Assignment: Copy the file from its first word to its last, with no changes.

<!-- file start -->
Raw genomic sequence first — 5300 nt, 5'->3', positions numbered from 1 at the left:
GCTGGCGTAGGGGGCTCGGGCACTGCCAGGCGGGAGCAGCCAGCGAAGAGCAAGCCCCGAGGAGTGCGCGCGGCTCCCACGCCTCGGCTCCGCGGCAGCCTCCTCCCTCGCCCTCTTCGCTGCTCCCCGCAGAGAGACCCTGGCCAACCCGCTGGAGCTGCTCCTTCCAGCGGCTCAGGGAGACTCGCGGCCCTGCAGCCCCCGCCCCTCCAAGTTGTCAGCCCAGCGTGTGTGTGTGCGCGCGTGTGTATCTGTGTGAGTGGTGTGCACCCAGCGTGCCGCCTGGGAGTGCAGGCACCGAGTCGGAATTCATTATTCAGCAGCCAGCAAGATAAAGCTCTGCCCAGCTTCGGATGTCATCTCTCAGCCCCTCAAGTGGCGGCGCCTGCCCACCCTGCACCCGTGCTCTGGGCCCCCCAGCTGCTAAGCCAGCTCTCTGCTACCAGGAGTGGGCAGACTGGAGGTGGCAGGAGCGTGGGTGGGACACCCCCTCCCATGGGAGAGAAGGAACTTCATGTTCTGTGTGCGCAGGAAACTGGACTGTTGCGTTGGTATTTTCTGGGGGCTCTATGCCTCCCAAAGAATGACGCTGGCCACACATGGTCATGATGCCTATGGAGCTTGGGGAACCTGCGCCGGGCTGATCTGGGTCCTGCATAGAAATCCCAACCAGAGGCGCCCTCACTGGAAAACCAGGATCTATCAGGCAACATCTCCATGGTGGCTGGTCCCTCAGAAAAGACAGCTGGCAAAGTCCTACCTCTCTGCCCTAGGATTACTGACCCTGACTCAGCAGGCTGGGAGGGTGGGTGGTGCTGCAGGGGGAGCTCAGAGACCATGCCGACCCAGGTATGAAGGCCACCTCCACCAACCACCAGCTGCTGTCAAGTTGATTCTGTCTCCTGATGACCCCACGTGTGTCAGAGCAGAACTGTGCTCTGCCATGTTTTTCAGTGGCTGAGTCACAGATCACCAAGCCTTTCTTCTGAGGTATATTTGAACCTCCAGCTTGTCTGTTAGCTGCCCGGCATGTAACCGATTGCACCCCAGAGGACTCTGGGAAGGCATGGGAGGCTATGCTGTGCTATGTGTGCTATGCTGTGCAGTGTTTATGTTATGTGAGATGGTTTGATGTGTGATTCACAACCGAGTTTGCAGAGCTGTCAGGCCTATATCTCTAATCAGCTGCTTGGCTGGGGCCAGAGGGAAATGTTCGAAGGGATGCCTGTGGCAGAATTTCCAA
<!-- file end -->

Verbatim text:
Raw genomic sequence first — 5300 nt, 5'->3', positions numbered from 1 at the left:
GCTGGCGTAGGGGGCTCGGGCACTGCCAGGCGGGAGCAGCCAGCGAAGAGCAAGCCCCGAGGAGTGCGCGCGGCTCCCACGCCTCGGCTCCGCGGCAGCCTCCTCCCTCGCCCTCTTCGCTGCTCCCCGCAGAGAGACCCTGGCCAACCCGCTGGAGCTGCTCCTTCCAGCGGCTCAGGGAGACTCGCGGCCCTGCAGCCCCCGCCCCTCCAAGTTGTCAGCCCAGCGTGTGTGTGTGCGCGCGTGTGTATCTGTGTGAGTGGTGTGCACCCAGCGTGCCGCCTGGGAGTGCAGGCACCGAGTCGGAATTCATTATTCAGCAGCCAGCAAGATAAAGCTCTGCCCAGCTTCGGATGTCATCTCTCAGCCCCTCAAGTGGCGGCGCCTGCCCACCCTGCACCCGTGCTCTGGGCCCCCCAGCTGCTAAGCCAGCTCTCTGCTACCAGGAGTGGGCAGACTGGAGGTGGCAGGAGCGTGGGTGGGACACCCCCTCCCATGGGAGAGAAGGAACTTCATGTTCTGTGTGCGCAGGAAACTGGACTGTTGCGTTGGTATTTTCTGGGGGCTCTATGCCTCCCAAAGAATGACGCTGGCCACACATGGTCATGATGCCTATGGAGCTTGGGGAACCTGCGCCGGGCTGATCTGGGTCCTGCATAGAAATCCCAACCAGAGGCGCCCTCACTGGAAAACCAGGATCTATCAGGCAACATCTCCATGGTGGCTGGTCCCTCAGAAAAGACAGCTGGCAAAGTCCTACCTCTCTGCCCTAGGATTACTGACCCTGACTCAGCAGGCTGGGAGGGTGGGTGGTGCTGCAGGGGGAGCTCAGAGACCATGCCGACCCAGGTATGAAGGCCACCTCCACCAACCACCAGCTGCTGTCAAGTTGATTCTGTCTCCTGATGACCCCACGTGTGTCAGAGCAGAACTGTGCTCTGCCATGTTTTTCAGTGGCTGAGTCACAGATCACCAAGCCTTTCTTCTGAGGTATATTTGAACCTCCAGCTTGTCTGTTAGCTGCCCGGCATGTAACCGATTGCACCCCAGAGGACTCTGGGAAGGCATGGGAGGCTATGCTGTGCTATGTGTGCTATGCTGTGCAGTGTTTATGTTATGTGAGATGGTTTGATGTGTGATTCACAACCGAGTTTGCAGAGCTGTCAGGCCTATATCTCTAATCAGCTGCTTGGCTGGGGCCAGAGGGAAATGTTCGAAGGGATGCCTGTGGCAGAATTTCCAA